Overall, the atmosphere resembles that of a music festival, with orderly people waiting in line to buy Jolt colas and vegetarian meals. Children and hammocks are as prevalent as ponytails and laptops, and a curiously popular hangout is the Slacker Salon, a computer-free zone where frenetic Web surfing is taboo.

The relaxed setting is a conscious choice, according to Internet entrepreneur Rop Gonggrijp, who in 1989 helped organize the seminal Galactic Hacker Party, an open-air convention that formed the template for What The Hack.

"The idea was to break the stereotype" of hackers as sun-averse malcontents bent on vandalism, he said. "They've never been part of this community. And now there's fortunately space in the media for more than one kind of hacker."

Rutgers University anthropologist Biella Coleman said events like these serve a critical function for the many communities of people who are acquainted online, but rarely get the chance to meet in the real world.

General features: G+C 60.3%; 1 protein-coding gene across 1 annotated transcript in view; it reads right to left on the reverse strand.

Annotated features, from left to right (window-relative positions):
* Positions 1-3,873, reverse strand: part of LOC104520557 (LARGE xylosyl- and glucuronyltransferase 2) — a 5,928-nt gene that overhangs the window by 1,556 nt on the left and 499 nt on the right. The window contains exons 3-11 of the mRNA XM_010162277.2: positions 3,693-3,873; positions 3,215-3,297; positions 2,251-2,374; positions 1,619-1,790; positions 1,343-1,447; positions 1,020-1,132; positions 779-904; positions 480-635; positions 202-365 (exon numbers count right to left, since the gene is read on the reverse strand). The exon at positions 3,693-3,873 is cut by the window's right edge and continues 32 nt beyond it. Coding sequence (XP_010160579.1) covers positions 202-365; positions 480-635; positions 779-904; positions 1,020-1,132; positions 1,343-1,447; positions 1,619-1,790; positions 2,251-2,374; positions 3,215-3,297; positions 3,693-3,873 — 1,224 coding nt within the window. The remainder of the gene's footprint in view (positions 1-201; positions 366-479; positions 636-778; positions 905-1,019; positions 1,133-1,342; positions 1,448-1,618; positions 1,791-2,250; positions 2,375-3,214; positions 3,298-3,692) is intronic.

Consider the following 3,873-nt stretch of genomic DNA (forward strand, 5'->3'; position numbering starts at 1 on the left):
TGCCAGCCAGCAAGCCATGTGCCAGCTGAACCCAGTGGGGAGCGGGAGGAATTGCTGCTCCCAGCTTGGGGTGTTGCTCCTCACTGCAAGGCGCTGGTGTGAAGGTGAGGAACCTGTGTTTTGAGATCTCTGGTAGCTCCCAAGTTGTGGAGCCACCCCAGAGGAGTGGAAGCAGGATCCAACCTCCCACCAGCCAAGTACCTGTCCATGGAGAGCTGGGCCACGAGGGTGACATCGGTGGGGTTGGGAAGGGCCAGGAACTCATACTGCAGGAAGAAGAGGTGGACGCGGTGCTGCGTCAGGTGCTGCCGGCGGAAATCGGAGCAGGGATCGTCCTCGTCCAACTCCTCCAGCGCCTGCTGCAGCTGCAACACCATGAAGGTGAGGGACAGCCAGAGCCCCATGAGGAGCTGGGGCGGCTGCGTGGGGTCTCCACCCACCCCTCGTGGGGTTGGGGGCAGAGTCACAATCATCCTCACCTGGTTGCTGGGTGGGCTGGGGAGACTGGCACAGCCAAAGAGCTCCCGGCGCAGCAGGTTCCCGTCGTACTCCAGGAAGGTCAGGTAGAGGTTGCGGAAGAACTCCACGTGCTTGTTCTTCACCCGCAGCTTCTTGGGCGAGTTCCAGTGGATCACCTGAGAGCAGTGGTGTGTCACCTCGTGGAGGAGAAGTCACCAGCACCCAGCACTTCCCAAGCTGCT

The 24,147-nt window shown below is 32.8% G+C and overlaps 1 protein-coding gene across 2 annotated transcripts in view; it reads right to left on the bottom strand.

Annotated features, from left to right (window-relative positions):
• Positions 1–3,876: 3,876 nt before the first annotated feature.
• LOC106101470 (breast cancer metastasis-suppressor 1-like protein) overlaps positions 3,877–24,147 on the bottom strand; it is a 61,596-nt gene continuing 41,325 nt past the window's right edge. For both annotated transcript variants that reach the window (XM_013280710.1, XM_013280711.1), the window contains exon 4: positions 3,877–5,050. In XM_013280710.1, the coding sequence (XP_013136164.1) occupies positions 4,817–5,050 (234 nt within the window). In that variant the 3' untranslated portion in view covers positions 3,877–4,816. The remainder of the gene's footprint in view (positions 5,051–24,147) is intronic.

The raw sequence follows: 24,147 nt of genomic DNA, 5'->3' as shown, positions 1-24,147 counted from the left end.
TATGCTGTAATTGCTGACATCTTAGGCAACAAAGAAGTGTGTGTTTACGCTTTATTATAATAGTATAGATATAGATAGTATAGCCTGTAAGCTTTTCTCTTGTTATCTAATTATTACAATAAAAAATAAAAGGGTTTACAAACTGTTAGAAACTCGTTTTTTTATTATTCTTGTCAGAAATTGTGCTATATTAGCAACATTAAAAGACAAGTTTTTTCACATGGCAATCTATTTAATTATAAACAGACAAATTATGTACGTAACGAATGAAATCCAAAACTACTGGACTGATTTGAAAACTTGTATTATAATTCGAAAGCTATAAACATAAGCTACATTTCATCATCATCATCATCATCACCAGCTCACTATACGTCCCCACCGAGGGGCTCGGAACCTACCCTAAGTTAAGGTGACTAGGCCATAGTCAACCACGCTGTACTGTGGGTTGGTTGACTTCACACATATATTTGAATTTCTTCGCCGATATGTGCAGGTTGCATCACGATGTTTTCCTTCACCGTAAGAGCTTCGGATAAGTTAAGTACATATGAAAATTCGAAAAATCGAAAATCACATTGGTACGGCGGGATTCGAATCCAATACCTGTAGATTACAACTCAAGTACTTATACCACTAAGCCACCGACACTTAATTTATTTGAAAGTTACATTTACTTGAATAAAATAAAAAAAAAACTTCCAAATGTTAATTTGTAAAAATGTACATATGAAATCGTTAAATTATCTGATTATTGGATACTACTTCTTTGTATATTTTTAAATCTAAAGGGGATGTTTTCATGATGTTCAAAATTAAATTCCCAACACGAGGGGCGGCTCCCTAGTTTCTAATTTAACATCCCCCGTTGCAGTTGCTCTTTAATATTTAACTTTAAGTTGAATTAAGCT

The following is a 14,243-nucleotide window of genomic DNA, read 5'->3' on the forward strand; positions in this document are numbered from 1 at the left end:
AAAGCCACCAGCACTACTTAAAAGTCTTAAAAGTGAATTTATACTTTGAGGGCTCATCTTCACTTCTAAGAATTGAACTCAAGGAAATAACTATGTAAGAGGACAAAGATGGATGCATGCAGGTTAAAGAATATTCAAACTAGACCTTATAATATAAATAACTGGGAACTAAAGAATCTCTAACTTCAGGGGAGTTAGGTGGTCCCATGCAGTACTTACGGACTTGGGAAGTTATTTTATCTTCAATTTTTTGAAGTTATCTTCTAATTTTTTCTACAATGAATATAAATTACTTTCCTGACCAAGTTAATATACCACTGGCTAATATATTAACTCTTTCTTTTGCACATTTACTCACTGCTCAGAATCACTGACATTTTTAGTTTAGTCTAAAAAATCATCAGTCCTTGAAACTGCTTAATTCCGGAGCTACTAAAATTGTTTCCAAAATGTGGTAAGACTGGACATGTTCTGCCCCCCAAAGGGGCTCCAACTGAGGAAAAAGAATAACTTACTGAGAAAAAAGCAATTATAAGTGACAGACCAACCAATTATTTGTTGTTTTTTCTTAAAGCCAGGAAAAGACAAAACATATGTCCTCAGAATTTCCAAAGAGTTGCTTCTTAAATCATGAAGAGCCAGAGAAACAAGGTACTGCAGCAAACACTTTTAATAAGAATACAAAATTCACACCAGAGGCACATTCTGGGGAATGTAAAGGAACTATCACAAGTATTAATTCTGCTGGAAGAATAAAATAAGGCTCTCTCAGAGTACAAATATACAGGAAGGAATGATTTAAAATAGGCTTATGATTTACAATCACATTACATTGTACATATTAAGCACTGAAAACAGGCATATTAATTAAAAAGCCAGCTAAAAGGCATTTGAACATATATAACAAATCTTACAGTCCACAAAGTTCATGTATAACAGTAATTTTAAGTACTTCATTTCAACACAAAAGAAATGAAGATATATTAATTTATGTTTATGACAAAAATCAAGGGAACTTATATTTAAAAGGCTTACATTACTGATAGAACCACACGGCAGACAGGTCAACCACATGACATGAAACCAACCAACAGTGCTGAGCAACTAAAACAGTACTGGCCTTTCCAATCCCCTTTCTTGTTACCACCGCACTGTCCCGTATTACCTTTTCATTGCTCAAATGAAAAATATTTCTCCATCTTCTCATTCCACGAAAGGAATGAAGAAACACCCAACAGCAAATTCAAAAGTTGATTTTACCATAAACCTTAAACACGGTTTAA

"Virtuality needs sociality," she said.

Klaartje Bruyn, for example, is a sign-maker by day, but came to What the Hack for social, rather than professional reasons. Electronically arranging meetings with friends both real and virtual from the comfort of her hammock, she lauded how the festival could bring together so many far-flung yet like-minded people.


"It's like a blind date with 3,000 people," she said.

Discovery's Astronauts to Inspect Shuttle

SPACE CENTER, Houston - Discovery's astronauts were unloading 15 tons of supplies onto the space station Friday and they planned to check the shuttle for damage after
NASA said a chunk of foam may have hit a wing during liftoff.